International Society for Plant Anaerobiosis

International Society for Plant Anaerobiosis - flooded Rumex crispus (c) Ole Pedersen


CONFERENCES - International Society for Plant Anaerobiosis (ISPA)


Underwater CAM photosynthesis: benefits for carbon gain in some aquatic plants


Pedersen O1 & Colmer TD2


1) Freshwater Biological Laboratory, University of Copenhagen, Denmark; 2) School of Plant Biology, The University of Western Australia, Australia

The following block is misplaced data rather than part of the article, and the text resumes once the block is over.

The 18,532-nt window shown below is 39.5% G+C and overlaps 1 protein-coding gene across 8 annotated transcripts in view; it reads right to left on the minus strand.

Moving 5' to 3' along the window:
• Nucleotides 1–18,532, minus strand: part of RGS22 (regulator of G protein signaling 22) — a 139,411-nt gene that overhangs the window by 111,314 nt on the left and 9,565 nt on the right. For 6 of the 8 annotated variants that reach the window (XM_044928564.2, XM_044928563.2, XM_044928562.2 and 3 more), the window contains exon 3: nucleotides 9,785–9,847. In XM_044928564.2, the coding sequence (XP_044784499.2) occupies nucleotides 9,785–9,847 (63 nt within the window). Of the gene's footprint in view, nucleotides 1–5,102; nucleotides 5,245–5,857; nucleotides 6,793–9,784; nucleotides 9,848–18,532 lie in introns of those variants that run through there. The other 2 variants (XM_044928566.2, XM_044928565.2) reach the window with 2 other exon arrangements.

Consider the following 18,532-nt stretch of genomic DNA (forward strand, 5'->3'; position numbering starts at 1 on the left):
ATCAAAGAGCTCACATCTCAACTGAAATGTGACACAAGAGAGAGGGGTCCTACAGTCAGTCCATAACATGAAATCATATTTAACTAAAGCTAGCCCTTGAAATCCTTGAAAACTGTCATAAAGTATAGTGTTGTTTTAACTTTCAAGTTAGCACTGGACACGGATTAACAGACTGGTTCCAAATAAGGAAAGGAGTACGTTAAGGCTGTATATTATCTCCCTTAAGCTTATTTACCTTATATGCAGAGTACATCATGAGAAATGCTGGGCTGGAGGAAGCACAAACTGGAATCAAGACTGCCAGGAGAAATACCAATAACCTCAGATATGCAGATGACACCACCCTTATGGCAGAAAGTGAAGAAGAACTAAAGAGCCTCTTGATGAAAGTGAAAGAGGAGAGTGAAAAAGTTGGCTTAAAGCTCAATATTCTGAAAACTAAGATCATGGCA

CAM photosynthesis in terrestrial plant is thought to have evolved as a trait to conserve water and is thus particularly frequent among desert plants. CAM is also present in some aquatic plants inhabiting freshwater lakes and temporary pools. Here, CAM is unimportant as a water-conserving feature and instead it is considered of adaptive importance in carbon limited environments where CO2 is stored as malate during the night and subsequently released during the day and fixed in the normal Calvin cycle. As a consequence of extensive underwater photosynthesis, CO2 drops to very low concentration during the afternoon in vegetation-rich temporary pools. In contrast, CO2 builds up to several times air-equilibrium during the night when respiration processes dominates. Under these environmental conditions, plants with CAM photosynthesis may maintain positive underwater net photosynthesis also during times when the external CO2 concentration drops to sub air-equilibrium values. However, CAM photosynthesis may also restrict photorespiration which is often high in aquatic plants as a consequence of the slow gas diffusion in water compared to in air; CO2 is only slowly replenished at the site of Rubisco. In addition, O2 tends to build up in the tissue because of the lower solubility of O2 compared to CO2. CAM activity in the present study was indicated by 9.7-fold higher leaf malate at dawn, compared with at dusk, and CAM activity was confirmed also as changes in titratable acidity (μmol H+ equivalents) of leaves. Leaves high in malate not only showed higher underwater net photosynthesis at low external CO2 but also less apparent photorespiration. Suppression by CAM of apparent photorespiration was evident at a range of O2 concentrations, including values below air equilibrium. At high O2 of 2.2-fold atmospheric equilibrium, net photosynthesis was reduced substantially and although it remained positive in leaves containing high malate, became negative in those low in malate. In situ measurements of internal leaf O2 concentrations in IsoŽtes australis, an Australian aquatic CAM plant inhabiting granite rock pools, showed that late afternoon O2 increased to 32 kPa in the leaf lacunae while dropping to below 1 kPa during the night. It is thus suggested that CAM in aquatic plants enables higher rates of underwater net photosynthesis over large O2 and CO2 concentration ranges in floodwaters, via increased CO2 fixation and suppression of photorespiration.